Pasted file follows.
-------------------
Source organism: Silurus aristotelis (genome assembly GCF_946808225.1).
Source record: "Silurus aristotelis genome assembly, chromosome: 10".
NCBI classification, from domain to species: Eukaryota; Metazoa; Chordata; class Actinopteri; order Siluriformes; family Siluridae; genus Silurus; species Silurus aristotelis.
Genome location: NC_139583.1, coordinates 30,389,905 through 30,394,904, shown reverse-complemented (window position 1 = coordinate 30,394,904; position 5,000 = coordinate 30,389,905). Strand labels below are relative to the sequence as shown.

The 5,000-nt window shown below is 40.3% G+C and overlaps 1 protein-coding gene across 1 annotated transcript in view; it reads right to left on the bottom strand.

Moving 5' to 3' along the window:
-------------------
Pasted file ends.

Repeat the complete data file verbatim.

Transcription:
Source organism: Silurus aristotelis (genome assembly GCF_946808225.1).
Source record: "Silurus aristotelis genome assembly, chromosome: 10".
NCBI classification, from domain to species: Eukaryota; Metazoa; Chordata; class Actinopteri; order Siluriformes; family Siluridae; genus Silurus; species Silurus aristotelis.
Genome location: NC_139583.1, coordinates 30,389,905 through 30,394,904, shown reverse-complemented (window position 1 = coordinate 30,394,904; position 5,000 = coordinate 30,389,905). Strand labels below are relative to the sequence as shown.

The 5,000-nt window shown below is 40.3% G+C and overlaps 1 protein-coding gene across 1 annotated transcript in view; it reads right to left on the bottom strand.

Moving 5' to 3' along the window: